Written by Christopher Moraff, Red Paw foster.
My wife and I have a funny way of attracting animals in need. And in a city like Philadelphia, it’s not hard to find them. In fact, most of the time they find us. We are both prone to melt at the knowledge that an animal needs our help, so we often have to serve as checks for one another. A sort of animal rescuer’s voice of reason. This policy extends to our fostering; we make every effort to avoid getting too attached to our temporary charges.
It usually works out. But every once in a while a furry creature enters our lives that tugs so forcefully at our heartstrings that no amount of reasoning can possibly keep us from making them part of our family. That’s what happened when we brought the Tillies into our home. That’s Tillies, plural: Specifically, Tillie One – a precocious little male with a white muzzle and loving personality; and Tillie Two – a tiny female waif with big saucer eyes and a cute gopher-like smile.
We’ve fostered cats for Red Paw before, and we could tell from the start that the Tillies – who are brother and sister – had a rough go of it. When Red Paw rescued them from the burned-out building that had been their home, they had been fending for themselves, along with two kittens. Red Paw also found that they were all infested with fleas! By the time they arrived at our door, the fleas were gone but the scent of smoke on their coats lingered.
Their personalities could not have been more different. Tillie One bounded out and got right to rubbing our legs and purring. Tillie Two hid behind a bookshelf for days, sneaking out to eat and hurrying back until we finally convinced her she could trust us. Soon enough, when we would open the their room in the morning, both Tillies greeted us with hungry cries. We so enjoyed this little scene that we would fight over whose turn it was to “feed the babies” in the morning.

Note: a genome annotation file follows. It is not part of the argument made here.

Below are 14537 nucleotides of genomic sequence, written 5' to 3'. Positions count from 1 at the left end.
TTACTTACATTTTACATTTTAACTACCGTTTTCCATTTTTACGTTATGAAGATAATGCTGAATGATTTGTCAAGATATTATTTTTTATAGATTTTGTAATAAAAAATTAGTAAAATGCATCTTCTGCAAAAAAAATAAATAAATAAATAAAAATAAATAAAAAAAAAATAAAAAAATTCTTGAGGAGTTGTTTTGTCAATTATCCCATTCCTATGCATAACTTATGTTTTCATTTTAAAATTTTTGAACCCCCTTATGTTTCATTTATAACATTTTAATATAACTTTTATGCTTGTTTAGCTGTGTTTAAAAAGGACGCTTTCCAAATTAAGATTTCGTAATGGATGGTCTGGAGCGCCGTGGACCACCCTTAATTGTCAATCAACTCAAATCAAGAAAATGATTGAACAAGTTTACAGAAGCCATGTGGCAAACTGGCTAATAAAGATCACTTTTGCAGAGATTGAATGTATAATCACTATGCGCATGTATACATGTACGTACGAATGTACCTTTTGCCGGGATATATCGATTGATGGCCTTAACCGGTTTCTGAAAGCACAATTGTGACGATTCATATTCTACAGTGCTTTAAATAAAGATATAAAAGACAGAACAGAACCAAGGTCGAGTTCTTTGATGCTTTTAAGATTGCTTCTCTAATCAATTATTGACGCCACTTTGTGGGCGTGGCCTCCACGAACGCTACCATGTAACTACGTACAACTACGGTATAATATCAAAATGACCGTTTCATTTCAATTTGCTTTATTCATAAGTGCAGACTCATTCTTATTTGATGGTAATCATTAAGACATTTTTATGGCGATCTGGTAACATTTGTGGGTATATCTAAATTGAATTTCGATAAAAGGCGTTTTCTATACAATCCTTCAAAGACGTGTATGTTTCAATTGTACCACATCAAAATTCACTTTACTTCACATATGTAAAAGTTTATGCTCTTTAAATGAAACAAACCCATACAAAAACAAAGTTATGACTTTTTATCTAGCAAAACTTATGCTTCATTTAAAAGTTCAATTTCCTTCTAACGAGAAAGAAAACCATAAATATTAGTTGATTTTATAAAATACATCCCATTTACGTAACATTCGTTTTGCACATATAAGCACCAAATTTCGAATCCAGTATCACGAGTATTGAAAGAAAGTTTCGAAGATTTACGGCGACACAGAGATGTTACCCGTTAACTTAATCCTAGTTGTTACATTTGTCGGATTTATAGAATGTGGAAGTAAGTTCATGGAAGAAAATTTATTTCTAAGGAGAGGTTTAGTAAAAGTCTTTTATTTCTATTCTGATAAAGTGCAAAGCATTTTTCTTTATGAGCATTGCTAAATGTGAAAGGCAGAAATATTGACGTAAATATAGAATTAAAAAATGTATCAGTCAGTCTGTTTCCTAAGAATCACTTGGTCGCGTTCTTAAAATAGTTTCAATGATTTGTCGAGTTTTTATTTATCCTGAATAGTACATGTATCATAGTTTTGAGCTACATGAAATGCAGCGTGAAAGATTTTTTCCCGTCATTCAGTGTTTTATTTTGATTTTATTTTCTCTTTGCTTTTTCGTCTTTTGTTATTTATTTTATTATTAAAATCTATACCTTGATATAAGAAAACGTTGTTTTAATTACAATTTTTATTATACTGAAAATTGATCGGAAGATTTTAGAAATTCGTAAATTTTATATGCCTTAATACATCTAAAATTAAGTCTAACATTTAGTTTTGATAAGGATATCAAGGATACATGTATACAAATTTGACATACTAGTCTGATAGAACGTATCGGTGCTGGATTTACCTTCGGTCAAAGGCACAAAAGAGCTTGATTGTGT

The next order of business? A name change. Tillie Two was simplified to Tillie, and Tillie One became Tillman. Seemed logical enough. For several weeks they stayed in my office until our three other cats and tolerant dog had had a chance to be properly introduced.
Given the precariousness of the situation in which they were found, we weren’t too surprised when we learned about a month in that the Tillies’ owner had relinquished them to Red Paw. We weren’t exactly heartbroken either. By then we’d fallen in love with Tillie and were reluctant to let her go. Tillman, however, posed a bit of a problem. He was not getting along with our cat Stretchy, and she was spending less and less time in the house. This worried us. So we decided that as much as we’d like to keep them it was best that we try to get them adopted. The plan was to keep them together, so we starting hitting adoption events to show off the Tillies. No takers. We left each failed attempt event – the Tillies stuffed in their box – with a mixture of relief (Tillie gets to come home with us!) and regret (would anyone ever take these two?)
After the third event (and another celebration of little Tillie’s return to our home) we asked each other what in the world we were doing. We knew we couldn’t give our new baby up. It was foolish to keep trying. But what to do about Tillman? My wife had an idea.
My love of animals is wholly credited to my mother, who filled our home with cats from the day I was born until well after I moved off to college. But after losing her last cat, Bella, in 2011, she was reluctant to start over. The pain of losing her beloved feline friends was just too great. “I just can’t do it anymore,” she told us. My wife made bringing her back into the fold her personal mission and eventually she was able to convince Mom to take Tillman. (She renamed him ‘Cutie’ and not a phone call goes by without a mention of his latest antics).
Today it’s hard to imagine that Tillie is the same cat that hid for weeks and shivered with fear when she was picked up. Now she’s never far behind one of us. We work from home, and Tillie bides her time alternating between between our offices, insisting on attention and letting us know with a cry when she’s not getting enough of it. (It’s amazing such a loud sound can come out of such a small kitty!)
She keeps our other cats on their toes and has developed a special bond with one of our other hard-case rescues, Whitey Ford, who very much enjoys giving Tillie baths. (They’re both kind of half wits so they compliment each other well).
Thanks Red Paw, for all the work you do and for introducing us to our new baby. Tillie has given a little something to everyone (both two- and four-legged) in our home. We hate that she had to go through such hard times before she found us, but it’s nice to know Red Paw is there to bridge that gap between disaster and salvation. Keep up the good work!
*The kittens, rescued with the Tillies, also found a loving home and were adopted together!